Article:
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Airport History

From Lindbergh Field to San Diego International Airport

In 1927, Charles A. Lindbergh electrified the world when he made San Diego the starting point for the first-ever solo, nonstop transatlantic flight. In his Spirit of St. Louis, Lindbergh took off from Dutch Flat bound for St. Louis, New York and Paris. Lindbergh later agreed to lend his name to a proposed new airport: San Diego Municipal Airport - Lindbergh Field.

After the Airport Authority was formed in 2003, we needed a new operating certificate from the FAA. For the name of the airport, then-President/CEO Thella Bowens put “San Diego International Airport,” officially choosing to drop the name “Lindbergh Field.” The decision was made to match the “think bigger” philosophy of the newly created Airport Authority. “Lindbergh Field” sounded like a small, regional facility, which no longer reflected the mission or business model of the airport.

Early aviation supporters saw their efforts rise from the mud when construction began on the long anticipated municipal airport. A cast of public and private agencies, military officers, politicians, philanthropists, and engineers worked tirelessly to build upon the muddy ground that gave birth to San Diego International Airport on its Dedication Day, August 16, 1928.

On June 1, 1930, the San Diego-Los Angeles airmail route was initiated, becoming the airport's major selling point for local government. At 5 p.m. sharp, the first airmail plane left the only building at the airport and raced down the runway, marking the beginning of a new era for San Diego.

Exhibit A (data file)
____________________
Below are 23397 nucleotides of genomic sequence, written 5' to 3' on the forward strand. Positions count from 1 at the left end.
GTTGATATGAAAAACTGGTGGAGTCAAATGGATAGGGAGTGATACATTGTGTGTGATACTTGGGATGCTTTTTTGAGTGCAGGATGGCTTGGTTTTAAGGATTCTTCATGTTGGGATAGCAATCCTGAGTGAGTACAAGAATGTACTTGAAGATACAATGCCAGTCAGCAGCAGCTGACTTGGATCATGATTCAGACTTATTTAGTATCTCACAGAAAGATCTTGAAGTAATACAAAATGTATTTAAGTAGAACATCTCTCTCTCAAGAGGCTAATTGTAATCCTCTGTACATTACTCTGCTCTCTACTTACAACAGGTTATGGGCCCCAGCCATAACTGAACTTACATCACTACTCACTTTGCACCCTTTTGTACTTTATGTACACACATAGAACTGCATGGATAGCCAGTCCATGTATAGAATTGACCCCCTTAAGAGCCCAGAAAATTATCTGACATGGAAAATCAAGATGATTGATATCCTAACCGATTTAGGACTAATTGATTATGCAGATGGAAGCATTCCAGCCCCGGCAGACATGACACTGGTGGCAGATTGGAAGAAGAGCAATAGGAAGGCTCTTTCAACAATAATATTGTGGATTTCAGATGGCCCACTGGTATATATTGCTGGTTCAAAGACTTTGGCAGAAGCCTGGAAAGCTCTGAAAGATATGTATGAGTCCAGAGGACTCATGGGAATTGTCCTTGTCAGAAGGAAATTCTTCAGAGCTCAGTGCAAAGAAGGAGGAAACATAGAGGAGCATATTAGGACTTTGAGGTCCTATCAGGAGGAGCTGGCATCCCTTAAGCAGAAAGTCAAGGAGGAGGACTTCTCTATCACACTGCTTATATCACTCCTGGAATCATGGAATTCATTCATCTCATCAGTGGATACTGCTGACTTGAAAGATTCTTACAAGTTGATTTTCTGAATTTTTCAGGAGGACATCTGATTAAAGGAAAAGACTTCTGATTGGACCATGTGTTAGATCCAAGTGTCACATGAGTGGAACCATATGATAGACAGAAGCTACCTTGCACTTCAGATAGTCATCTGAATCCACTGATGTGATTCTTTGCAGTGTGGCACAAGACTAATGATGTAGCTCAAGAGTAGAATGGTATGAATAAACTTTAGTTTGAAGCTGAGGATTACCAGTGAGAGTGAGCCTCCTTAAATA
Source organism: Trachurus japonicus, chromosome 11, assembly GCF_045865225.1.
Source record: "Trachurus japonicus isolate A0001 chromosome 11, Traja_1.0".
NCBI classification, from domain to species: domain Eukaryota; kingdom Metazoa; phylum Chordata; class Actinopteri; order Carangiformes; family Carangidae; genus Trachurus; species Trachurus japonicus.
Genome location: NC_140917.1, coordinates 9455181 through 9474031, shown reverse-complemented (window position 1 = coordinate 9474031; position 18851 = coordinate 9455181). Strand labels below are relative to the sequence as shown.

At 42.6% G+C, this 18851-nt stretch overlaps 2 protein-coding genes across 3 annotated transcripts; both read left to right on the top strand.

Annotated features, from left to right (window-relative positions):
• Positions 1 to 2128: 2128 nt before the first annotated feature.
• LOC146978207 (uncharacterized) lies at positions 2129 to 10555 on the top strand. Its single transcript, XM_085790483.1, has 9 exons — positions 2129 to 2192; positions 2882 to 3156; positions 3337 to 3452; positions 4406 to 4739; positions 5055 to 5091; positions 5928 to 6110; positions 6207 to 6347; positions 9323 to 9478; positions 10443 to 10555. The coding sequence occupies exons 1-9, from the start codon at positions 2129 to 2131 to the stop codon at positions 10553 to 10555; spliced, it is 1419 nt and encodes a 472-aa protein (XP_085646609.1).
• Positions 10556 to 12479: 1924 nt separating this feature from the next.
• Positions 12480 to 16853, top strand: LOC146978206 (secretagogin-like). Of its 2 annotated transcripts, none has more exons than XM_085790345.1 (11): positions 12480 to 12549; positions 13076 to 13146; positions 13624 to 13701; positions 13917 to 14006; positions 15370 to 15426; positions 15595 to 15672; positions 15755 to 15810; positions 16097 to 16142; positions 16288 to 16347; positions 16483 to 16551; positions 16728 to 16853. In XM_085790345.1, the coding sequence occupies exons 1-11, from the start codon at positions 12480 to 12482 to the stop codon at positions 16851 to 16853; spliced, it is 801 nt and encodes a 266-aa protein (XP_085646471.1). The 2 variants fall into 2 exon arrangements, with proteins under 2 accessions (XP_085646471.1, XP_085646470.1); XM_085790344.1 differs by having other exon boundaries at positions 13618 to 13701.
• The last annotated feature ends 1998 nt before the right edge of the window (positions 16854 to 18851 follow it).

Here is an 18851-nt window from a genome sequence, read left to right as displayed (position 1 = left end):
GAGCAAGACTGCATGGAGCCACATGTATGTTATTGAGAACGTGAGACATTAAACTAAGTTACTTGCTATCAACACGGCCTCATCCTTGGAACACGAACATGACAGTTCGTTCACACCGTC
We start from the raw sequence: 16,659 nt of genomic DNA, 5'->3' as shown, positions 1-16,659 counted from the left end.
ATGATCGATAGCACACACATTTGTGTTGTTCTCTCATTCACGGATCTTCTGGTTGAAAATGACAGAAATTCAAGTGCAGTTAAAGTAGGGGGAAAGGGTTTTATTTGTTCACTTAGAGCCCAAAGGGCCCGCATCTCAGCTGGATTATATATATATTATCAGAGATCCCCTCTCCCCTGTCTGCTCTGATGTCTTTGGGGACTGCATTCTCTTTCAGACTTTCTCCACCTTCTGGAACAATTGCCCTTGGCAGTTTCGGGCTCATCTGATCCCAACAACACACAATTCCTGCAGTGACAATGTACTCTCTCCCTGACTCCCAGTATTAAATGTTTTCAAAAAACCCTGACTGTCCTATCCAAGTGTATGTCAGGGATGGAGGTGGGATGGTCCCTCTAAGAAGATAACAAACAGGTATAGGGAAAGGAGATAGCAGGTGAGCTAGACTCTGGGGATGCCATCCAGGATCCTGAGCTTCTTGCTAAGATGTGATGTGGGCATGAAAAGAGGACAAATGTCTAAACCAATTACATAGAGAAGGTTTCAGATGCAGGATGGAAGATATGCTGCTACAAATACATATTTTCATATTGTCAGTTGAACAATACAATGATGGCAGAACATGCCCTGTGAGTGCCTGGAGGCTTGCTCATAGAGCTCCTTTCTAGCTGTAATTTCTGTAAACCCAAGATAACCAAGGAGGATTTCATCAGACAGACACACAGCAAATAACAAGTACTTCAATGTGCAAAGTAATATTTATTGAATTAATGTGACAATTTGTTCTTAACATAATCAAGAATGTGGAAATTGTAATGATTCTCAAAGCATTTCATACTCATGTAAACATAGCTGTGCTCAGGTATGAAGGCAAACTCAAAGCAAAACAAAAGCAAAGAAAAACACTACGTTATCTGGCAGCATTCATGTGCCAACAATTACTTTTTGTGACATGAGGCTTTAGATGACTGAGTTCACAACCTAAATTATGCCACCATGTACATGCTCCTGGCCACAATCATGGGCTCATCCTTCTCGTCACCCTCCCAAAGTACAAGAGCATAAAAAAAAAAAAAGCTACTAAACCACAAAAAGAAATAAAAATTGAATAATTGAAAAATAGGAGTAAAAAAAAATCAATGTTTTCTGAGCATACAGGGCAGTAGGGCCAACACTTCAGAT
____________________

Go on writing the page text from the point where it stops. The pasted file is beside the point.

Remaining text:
At the outbreak of World War II, and as San Diego's population boomed, the military transformed San Diego International Airport into a modern aviation transportation center. The U.S. Army Air Corps took over the airport in 1942, and Army engineers improved the existing runways to accommodate the heavy bombers churned out by San Diego's aircraft manufacturers during World War II.

The 8,750-foot "mega-runway" built to accommodate World War II-era long-range bombers made San Diego International Airport "jet-ready" long before United Airlines became the first airline to offer pure jet service in September 1960. American Airlines followed with their "Jet Ace" scheduled service to Dallas/Fort Worth a few weeks later. San Diego had entered the Jet Age.

Today, at the beginning of the 21st century, San Diego International Airport is the nation's busiest single runway commercial airport and home to the first ever LEED-Platinum Certified airport terminal.


Airport Facts

  • Founded in 1928, San Diego International Airport is the busiest single-runway commercial service airport in the nation. The runway is 9,401-feet in length and 200-feet in width.
  • The airport features 51 gates in Terminals 1 and 2. 
  • The airport is conveniently located three miles northwest of downtown San Diego and sits on 661 acres. 
  • The airport and affiliated enterprises contribute an estimated $9.9 billion annually to the regional economy. 
  • Approximately 4,900 employees work for the airlines, support service providers, federal agencies, fixed base operator, cargo operators, concessions and San Diego County Regional Airport Authority at the Airport. 
  • In 1976, San Diego International Airport became the first commercial airport in the nation to enact restrictions on late night and early morning takeoffs. While arrivals are permitted 24-hours a day, departures are prohibited between 11:30 p.m. and 6:30 a.m. 
2016 Stats:
  • The airport served 20.7 million passengers in 2016, a new passenger record for the second consecutive year.
  • The airport was served by 22 passenger carriers and 5 cargo carriers.
  • The passenger carriers provided service to 77 domestic an d10 international nonstop destinations throughout the year.
  • The largest carrier is Southwest Airlines carrying 37.8% of the passengers, followed by American Airlines at 13%, United Airlines at 11.5%, Delta Air Lines at 10.5% and Alaska Airlines at 8.5%.
  • Passenger and Cargo Carriers transported 189,096 tons of cargo and mail
  • The airport supported an average of 540 operations per day including General Aviation and Military Operations.